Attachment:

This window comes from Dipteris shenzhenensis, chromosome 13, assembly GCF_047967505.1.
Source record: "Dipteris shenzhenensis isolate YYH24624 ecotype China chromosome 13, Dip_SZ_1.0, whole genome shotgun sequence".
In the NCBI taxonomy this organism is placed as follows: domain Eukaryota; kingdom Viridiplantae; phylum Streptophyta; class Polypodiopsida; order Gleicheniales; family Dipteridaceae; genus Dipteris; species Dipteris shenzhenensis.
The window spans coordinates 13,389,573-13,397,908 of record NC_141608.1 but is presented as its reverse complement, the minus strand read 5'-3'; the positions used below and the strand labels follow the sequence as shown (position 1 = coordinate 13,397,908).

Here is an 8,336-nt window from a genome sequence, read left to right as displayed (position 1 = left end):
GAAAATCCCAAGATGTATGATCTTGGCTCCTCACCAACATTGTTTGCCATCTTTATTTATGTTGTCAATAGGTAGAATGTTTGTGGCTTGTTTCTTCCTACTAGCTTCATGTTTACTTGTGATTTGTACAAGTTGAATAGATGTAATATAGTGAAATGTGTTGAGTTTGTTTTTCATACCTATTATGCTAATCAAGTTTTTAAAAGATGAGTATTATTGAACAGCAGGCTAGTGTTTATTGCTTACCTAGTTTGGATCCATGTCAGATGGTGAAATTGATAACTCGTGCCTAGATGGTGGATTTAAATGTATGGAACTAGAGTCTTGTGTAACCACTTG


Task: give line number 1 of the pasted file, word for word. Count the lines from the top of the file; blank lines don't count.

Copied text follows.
This window comes from Dipteris shenzhenensis, chromosome 13, assembly GCF_047967505.1.